He’s right, of course, but that warm July evening in 2012 will also prove to be a watermark point in the story of the Arctic Monkeys. With the eyes of the world on them and Paul McCartney watching from the wings, it was the moment they rightfully claimed the British rock crown. And, as their magnetic frontman swung his Les Paul guitar on to his right hip and sang, “Got to be a joker, he just do what he please…”, it was the moment Alex Turner the icon came of age.
Why the move to Los Angeles?
It’s a bit of cliché but this town is built on rock’n’roll so the best studios and equipment are here. It’s just one of these places where records have always been made and where they’ll continue to be made forever, probably. Well, that and the fact that the sun always shines and you can ride your motorcycle in December.
How does it feel having the band together again in one place?
We hang out more than ever so it’s kind of like we were in the beginning, back in Sheffield. For a while things got a little fragmented because I’d be off in New York or wherever but it’s great now because we can work on music together every day. It’s been a long time since we’ve made a record that way.
Do you worry that Tinseltown could soften your Yorkshire grit?
(Laughs) No chance! I’m not going to start writing Californian songs about highways and palm trees. Someone told me a thing about LA that’s really stuck with me: ‘You sit by your swimming pool and fall asleep with your Pina Colada and then you wake up and you’re 50 years old!’ We’ll have to wait and see but I don’t think that’s going to happen to me. I think, as a reaction to most guitar music out there, which is really bland at the moment, the opposite will happen. Who knows, maybe I lost my edge five years ago? But you’re fucked if you have to start trying to keep an edge – you just have to keep sight of why you wanted to be in a band in the first place.
And why was that?
We lived in this place called High Green, which is on the outskirts of Sheffield, and this town called Chapel Town was the next metropolis and we’d go and watch this local band down there. It was six bus stops away, which when you’re 15 feels epic. I remember there was this one night – there were probably only ten people in the crowd – but it was the coolest thing I’d ever seen. It kind of showed me another world, another way to live.
Pulp, Def Leppard, The Human League, Joe Cocker…Why do you think Sheffield has produced so many musicians?
And all with such different sounds... I really don’t know. Richard Hawley – another great Sheffield musician – put it to me that Liverpool has produced lots of different bands but they all have a Liverpool sound, the same thing with Manchester, but Sheffield? I mean, we don’t sound like Pulp, we don’t sound like Def Leppard and we definitely don’t sound like Human League…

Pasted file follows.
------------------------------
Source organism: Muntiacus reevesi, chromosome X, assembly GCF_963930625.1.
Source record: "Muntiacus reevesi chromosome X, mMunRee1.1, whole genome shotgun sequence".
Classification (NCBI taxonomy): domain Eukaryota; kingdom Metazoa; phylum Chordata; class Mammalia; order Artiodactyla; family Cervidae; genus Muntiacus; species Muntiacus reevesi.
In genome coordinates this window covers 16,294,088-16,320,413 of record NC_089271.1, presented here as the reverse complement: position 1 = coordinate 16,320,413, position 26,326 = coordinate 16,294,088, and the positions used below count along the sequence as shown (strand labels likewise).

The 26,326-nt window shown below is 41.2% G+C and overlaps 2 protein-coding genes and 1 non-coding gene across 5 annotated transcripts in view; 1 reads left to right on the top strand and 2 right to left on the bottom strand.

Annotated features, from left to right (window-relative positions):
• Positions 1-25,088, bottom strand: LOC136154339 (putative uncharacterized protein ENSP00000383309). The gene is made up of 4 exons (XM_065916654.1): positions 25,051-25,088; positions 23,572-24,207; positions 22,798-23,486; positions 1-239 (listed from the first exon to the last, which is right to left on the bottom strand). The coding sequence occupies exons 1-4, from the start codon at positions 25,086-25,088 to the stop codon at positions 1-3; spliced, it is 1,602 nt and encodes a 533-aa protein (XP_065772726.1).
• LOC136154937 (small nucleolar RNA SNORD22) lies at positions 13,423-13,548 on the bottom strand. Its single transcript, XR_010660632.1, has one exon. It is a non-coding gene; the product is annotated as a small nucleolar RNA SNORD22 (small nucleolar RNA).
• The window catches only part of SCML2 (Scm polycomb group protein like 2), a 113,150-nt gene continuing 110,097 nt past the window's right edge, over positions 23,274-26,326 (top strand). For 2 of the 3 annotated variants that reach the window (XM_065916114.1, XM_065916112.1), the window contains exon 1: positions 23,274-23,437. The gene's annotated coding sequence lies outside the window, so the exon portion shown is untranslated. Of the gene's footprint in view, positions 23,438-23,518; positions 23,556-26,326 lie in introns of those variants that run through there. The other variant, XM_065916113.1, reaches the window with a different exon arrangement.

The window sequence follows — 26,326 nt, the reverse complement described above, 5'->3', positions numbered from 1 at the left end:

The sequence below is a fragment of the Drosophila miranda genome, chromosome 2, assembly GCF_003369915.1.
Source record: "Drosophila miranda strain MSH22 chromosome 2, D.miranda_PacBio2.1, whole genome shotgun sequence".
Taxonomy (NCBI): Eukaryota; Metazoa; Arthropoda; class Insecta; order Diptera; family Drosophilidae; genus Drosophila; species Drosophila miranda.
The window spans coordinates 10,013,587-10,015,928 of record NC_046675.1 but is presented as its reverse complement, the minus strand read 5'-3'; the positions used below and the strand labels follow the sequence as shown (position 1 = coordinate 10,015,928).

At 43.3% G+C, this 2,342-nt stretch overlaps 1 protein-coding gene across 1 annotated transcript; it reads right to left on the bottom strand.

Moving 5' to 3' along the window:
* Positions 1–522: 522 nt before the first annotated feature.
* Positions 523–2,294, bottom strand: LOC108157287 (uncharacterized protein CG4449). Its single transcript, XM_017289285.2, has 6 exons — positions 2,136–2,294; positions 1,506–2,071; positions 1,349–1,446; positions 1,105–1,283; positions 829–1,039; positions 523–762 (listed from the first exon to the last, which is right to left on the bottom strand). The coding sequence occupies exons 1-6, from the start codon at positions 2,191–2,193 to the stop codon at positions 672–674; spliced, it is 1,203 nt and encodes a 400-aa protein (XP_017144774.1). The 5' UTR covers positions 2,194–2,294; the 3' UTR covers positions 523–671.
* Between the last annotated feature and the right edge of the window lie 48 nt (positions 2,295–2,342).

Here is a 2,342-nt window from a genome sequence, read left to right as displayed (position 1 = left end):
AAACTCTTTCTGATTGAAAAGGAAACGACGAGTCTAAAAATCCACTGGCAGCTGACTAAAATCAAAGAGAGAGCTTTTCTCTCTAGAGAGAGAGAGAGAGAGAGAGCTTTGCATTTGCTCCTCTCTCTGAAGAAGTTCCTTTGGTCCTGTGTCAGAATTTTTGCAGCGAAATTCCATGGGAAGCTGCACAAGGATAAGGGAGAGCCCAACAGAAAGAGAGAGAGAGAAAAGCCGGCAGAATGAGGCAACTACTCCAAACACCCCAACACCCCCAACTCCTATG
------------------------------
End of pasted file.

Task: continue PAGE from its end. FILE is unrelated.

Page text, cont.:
And there’ll be new Sheffield bands coming up that sound nothing like the Arctic Monkeys.
Definitely. In fact, there’s another band from Sheffield now that are a big deal in the hardcore scene, they’re called Bring Me The Horizon. It’s fucking mad loud music, lots of screaming. I mean, I respect it – it’s kind of awesome – but it’s not my thing… Actually, the lead singer even went to our school, I think he was in the year below. Anyway, it could not be more different to what we do but we’re all from the same nest.
So, you never felt part of a scene?
We always rejected the notion that we were part of any scene. We were like, ‘Fuck you!’ to everything that was outside our world and our group of mates – I don’t know why that was. I was just writing lyrics to make friends laugh; it was literally for those ten people in our little clique. I thought that what we were doing somebody else was doing in Liverpool and in Manchester and in every other town. But, looking back at it now, I guess we started a kind of movement, maybe.
Did you always want to get out of Sheffield?
I think most people in their teens want adventure and to run off to wherever, and I definitely always wanted to do that. I mean, I love Sheffield and I love going back there now but there was a time when it got difficult. We started getting recognised and suddenly the place that was your hometown becomes something else… we weren’t getting chased down the street like we were fucking Britney Spears or anything but, you know, we’d go out and it would get weird. That certainly helped me on my way down to London.
How do you deal with fame now?
Out here I don’t have to really. It’s very rare that someone comes up to us. Every now and then someone will but it’s always the maddest people that you wouldn’t expect. It blows my mind what the Arctic Monkeys’ demographic is – it’s a mystery. The other day an old bloke in the queue for the coffee shop said, ‘I just flew in from Indiana the other day. Are you from the Arctic Monkeys? We love your music, great to see you.’ I wasn’t expecting that… (Laughs) Then, another time, it’ll be some kids, but it’s rare here. You know, there are bigger fish to fry in this town. There are a lot of faces so it’s easy to blend in. When it happens I can deal with it a lot better now; as a belligerent 17-year-old I was a bit more like, ‘What the fuck is going on?’